The Spartans, nonetheless, ongoing to continue to keep their hair prolonged, and non-Spartan gentlemen across Greece who had been sympathetic to the well-known ancient warriors wore their hair extended as effectively.

Hairstyle differed by area across historic Greece

In accordance to Oxford classicist R.R.R. Smith, historical Greek historian Herodotus‘ well-known “myth-history” entitled “The Battle of the Champions” which was likely an amalgam of mythic things and hazy information from the past, was written partly to clarify the Spartan tradition of retaining extended tresses.

In the tale, he facts a battle among the Argives and the Spartans in which both equally teams determined to provide up their ideal 300 adult males to struggle rather than owning their entire armies fight it out.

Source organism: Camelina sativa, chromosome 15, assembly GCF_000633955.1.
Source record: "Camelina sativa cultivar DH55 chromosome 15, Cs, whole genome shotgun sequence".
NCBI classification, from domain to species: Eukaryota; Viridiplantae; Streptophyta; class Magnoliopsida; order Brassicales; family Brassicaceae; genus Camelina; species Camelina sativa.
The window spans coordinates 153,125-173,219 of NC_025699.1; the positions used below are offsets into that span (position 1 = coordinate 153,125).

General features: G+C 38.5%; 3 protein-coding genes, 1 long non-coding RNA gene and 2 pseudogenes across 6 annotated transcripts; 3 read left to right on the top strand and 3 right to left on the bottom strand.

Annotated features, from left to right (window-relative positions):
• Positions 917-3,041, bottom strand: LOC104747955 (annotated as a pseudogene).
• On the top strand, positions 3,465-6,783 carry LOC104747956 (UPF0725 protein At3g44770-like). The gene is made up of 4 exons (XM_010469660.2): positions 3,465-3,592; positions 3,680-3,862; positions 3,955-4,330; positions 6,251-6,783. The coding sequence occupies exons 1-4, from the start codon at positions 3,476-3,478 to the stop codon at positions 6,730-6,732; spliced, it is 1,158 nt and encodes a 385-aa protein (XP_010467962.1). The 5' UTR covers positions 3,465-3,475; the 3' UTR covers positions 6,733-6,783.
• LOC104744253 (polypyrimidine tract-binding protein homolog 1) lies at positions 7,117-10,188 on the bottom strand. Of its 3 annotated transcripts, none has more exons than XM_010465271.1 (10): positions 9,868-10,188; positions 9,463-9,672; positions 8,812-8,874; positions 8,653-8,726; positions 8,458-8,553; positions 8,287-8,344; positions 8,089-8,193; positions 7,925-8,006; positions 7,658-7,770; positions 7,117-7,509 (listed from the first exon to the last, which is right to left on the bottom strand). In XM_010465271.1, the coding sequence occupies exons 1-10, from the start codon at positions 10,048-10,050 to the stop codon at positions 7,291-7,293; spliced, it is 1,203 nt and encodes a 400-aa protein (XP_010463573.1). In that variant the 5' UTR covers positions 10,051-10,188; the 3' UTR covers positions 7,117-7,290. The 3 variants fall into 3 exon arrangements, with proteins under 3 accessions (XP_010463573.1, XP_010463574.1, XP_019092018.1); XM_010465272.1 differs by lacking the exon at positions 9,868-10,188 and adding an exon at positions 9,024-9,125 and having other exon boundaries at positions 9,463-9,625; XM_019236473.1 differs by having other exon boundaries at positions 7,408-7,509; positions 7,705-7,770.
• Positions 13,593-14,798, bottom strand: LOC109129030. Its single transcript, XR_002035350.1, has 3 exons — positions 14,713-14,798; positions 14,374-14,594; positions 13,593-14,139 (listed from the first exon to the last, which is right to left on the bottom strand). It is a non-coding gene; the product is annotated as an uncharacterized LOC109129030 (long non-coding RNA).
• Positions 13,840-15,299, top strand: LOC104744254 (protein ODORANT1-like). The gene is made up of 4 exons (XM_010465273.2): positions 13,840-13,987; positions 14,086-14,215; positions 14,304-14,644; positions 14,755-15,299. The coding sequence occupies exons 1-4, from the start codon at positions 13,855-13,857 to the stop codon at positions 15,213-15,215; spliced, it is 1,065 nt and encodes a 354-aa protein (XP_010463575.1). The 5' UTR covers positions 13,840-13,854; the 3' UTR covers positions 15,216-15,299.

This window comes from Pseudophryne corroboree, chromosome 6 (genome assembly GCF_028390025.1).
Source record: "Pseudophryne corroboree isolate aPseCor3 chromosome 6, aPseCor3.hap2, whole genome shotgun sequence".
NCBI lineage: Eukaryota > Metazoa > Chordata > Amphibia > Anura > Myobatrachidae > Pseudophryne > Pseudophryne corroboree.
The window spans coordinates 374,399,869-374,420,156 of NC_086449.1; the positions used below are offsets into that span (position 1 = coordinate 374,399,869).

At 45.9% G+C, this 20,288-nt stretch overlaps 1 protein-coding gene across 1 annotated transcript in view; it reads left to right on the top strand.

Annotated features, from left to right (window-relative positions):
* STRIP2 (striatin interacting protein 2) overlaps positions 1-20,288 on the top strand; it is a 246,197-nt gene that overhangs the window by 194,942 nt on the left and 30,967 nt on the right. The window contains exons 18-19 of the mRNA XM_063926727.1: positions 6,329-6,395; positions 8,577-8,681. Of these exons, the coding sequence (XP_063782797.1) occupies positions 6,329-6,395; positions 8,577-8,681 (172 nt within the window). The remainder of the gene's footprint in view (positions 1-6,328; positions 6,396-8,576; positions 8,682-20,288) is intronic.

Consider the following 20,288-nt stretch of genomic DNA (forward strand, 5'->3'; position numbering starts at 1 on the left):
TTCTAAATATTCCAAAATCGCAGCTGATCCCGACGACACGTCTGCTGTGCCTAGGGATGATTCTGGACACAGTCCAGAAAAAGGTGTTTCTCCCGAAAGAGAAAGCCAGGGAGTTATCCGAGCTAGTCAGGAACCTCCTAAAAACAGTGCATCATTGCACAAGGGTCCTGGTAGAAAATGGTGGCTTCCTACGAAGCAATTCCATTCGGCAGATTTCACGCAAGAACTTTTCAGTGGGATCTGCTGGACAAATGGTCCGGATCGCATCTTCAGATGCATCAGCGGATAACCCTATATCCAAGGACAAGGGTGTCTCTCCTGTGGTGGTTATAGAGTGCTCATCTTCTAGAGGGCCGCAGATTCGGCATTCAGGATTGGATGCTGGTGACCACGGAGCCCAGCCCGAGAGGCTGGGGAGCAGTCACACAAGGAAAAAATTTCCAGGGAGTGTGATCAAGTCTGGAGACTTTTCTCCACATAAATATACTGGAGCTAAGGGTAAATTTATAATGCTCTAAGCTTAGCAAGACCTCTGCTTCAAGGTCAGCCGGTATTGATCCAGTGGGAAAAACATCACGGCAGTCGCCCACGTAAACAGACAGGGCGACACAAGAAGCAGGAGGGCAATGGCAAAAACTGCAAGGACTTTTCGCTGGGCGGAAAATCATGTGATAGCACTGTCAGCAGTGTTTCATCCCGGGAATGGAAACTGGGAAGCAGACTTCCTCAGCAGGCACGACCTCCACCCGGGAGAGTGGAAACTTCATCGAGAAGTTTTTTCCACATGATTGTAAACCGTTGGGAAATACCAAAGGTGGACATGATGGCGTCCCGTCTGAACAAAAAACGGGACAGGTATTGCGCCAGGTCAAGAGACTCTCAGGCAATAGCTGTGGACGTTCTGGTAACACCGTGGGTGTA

After vicious fighting, throughout which each sides claimed victory, the Spartans proved victorious and took the town of Thyrea from the Argives.

Herodotus notes that, right after losing Thyrea, the Argives had been so distraught that they resolved to normally maintain their hair quick from that time on, and to only grow it back when they took again Thyrea.

For their aspect, the Spartans, who presumably experienced generally had small hair right before, made the decision to rejoice their victory by maintaining their hair very long from then on.

In actuality, the fight took position close to 546 BC, a time when it was frequent for most adult males to have very long hair, regardless of where by they had been from. Herodotus, even so, was crafting at a time when extended hair was most linked with Spartans, and most other Greek gentlemen cropped their hair brief.

This mythic model of what was most likely a genuine struggle aided to demonstrate the unique cultural attitudes towards hair size among males across Greece.